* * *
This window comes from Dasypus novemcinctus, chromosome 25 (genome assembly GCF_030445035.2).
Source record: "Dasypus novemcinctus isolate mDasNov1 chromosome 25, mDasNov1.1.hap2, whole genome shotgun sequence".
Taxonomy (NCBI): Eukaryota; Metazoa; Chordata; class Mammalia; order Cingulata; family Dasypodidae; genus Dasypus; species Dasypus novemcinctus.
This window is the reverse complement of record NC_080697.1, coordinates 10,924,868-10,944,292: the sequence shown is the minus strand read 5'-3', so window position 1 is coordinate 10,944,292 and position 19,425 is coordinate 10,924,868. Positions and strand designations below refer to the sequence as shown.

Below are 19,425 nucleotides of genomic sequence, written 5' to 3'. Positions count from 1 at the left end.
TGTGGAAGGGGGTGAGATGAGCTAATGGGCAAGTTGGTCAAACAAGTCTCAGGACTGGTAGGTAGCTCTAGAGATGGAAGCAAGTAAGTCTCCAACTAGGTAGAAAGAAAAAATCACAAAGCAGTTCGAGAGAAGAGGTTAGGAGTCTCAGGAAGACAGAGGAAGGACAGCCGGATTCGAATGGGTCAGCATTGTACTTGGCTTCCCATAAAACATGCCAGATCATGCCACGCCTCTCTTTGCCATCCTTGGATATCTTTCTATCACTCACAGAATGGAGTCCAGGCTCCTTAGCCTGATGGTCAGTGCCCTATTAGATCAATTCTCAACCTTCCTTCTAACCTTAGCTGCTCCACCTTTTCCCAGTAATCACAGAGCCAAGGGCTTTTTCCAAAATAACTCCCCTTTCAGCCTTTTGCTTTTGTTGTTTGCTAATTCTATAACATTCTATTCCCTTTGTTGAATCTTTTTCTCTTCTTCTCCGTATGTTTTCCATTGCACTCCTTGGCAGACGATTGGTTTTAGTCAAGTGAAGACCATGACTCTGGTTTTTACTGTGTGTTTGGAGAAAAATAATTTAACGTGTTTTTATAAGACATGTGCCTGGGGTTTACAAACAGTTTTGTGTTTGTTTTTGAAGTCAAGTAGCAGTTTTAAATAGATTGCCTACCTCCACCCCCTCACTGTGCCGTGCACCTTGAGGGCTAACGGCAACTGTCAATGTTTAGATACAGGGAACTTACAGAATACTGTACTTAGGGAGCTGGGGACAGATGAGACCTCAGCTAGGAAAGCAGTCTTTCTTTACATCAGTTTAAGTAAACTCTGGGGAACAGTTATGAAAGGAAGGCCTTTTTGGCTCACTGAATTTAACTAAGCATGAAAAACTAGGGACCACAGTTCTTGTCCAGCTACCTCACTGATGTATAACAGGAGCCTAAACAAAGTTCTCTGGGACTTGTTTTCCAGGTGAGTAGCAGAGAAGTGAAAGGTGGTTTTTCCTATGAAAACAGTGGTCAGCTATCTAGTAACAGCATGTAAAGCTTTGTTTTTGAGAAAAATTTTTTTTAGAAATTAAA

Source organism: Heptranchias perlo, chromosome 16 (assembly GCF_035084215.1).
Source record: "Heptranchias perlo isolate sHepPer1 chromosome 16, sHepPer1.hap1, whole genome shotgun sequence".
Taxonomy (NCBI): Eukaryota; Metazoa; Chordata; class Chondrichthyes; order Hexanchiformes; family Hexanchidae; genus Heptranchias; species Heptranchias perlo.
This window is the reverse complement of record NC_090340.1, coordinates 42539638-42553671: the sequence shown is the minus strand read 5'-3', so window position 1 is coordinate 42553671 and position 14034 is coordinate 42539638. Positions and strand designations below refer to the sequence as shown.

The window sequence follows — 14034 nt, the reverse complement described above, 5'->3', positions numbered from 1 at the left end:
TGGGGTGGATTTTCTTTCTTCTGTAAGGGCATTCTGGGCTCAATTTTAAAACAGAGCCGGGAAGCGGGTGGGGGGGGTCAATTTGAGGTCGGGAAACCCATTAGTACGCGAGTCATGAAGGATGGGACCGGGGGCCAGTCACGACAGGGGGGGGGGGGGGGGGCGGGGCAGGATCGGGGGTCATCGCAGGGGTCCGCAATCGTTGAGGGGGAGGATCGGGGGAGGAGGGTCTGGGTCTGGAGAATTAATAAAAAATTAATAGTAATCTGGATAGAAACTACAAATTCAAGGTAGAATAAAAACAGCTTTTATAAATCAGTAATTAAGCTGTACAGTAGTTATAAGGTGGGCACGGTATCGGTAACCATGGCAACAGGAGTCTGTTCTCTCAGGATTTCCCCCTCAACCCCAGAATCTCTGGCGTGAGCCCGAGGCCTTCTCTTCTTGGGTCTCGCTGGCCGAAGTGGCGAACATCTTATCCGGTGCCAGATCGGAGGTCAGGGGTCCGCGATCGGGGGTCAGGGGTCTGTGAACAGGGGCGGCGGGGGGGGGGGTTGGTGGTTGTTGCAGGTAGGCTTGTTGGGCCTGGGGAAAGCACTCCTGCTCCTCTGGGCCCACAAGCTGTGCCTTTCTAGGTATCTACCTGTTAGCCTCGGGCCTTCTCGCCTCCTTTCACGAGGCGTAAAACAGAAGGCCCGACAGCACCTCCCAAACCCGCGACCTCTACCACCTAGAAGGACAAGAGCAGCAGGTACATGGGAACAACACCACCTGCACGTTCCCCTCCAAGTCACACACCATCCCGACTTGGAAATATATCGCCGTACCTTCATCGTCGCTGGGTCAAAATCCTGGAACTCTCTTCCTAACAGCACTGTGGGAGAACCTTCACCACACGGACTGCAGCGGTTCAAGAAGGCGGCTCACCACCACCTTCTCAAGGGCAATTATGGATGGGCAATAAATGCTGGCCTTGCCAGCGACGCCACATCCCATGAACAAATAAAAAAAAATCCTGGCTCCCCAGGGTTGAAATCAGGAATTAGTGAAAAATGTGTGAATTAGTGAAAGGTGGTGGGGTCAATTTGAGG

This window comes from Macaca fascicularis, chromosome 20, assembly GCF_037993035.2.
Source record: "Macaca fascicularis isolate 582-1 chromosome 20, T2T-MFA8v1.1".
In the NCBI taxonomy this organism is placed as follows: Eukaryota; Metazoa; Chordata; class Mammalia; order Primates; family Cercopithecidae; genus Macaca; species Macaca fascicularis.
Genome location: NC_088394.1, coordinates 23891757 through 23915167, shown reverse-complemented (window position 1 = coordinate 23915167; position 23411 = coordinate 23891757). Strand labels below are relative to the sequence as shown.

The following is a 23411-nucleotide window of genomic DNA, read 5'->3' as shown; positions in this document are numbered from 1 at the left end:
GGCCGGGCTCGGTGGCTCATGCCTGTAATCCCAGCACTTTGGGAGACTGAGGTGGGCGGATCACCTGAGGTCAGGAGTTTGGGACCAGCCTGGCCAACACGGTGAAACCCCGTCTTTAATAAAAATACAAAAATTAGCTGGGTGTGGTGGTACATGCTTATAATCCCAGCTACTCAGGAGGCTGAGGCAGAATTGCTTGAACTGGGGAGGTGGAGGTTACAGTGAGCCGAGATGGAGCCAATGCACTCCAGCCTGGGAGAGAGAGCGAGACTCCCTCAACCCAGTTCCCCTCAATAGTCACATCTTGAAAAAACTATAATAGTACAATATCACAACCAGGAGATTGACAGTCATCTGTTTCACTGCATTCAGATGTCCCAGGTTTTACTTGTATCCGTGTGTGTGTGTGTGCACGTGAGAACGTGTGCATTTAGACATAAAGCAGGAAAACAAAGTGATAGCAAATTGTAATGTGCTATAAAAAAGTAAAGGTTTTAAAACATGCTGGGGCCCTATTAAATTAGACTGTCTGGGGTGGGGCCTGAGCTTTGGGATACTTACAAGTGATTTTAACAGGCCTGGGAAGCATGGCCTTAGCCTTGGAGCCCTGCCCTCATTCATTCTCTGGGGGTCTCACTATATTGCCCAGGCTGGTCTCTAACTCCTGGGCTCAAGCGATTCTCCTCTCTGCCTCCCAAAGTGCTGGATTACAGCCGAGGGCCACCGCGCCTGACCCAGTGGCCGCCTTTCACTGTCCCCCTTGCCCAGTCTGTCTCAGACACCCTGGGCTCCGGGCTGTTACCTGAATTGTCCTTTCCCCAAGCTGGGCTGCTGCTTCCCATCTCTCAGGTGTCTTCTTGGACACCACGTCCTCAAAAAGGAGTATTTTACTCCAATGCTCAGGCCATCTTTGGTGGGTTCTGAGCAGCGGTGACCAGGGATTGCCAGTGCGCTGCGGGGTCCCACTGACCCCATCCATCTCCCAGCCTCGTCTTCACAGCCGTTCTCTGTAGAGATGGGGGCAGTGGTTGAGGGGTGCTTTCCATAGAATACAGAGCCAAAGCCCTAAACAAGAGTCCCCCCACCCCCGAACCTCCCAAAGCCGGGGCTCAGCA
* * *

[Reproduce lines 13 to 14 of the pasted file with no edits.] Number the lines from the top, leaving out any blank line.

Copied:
This window comes from Macaca fascicularis, chromosome 20, assembly GCF_037993035.2.
Source record: "Macaca fascicularis isolate 582-1 chromosome 20, T2T-MFA8v1.1".